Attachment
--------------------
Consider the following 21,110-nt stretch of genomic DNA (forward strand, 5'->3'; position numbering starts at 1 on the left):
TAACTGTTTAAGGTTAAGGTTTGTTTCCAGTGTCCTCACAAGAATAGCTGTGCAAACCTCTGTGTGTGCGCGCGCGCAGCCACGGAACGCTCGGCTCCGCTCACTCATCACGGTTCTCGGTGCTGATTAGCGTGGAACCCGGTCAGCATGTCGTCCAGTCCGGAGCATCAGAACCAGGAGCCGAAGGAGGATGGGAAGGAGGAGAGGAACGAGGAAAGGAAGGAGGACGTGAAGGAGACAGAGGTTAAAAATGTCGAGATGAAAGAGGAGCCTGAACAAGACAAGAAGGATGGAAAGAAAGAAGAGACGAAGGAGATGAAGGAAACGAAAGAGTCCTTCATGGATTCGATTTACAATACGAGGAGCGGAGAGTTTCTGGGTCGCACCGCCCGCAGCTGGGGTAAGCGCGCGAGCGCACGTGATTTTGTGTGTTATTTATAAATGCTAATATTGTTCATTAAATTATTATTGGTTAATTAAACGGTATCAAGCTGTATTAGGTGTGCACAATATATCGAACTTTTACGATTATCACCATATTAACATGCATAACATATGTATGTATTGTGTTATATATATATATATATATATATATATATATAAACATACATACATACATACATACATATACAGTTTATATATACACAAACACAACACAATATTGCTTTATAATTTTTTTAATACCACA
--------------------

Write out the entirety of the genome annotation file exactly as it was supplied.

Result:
Consider the following 21,110-nt stretch of genomic DNA (forward strand, 5'->3'; position numbering starts at 1 on the left):
TAACTGTTTAAGGTTAAGGTTTGTTTCCAGTGTCCTCACAAGAATAGCTGTGCAAACCTCTGTGTGTGCGCGCGCGCAGCCACGGAACGCTCGGCTCCGCTCACTCATCACGGTTCTCGGTGCTGATTAGCGTGGAACCCGGTCAGCATGTCGTCCAGTCCGGAGCATCAGAACCAGGAGCCGAAGGAGGATGGGAAGGAGGAGAGGAACGAGGAAAGGAAGGAGGACGTGAAGGAGACAGAGGTTAAAAATGTCGAGATGAAAGAGGAGCCTGAACAAGACAAGAAGGATGGAAAGAAAGAAGAGACGAAGGAGATGAAGGAAACGAAAGAGTCCTTCATGGATTCGATTTACAATACGAGGAGCGGAGAGTTTCTGGGTCGCACCGCCCGCAGCTGGGGTAAGCGCGCGAGCGCACGTGATTTTGTGTGTTATTTATAAATGCTAATATTGTTCATTAAATTATTATTGGTTAATTAAACGGTATCAAGCTGTATTAGGTGTGCACAATATATCGAACTTTTACGATTATCACCATATTAACATGCATAACATATGTATGTATTGTGTTATATATATATATATATATATATATATATATAAACATACATACATACATACATACATATACAGTTTATATATACACAAACACAACACAATATTGCTTTATAATTTTTTTAATACCACA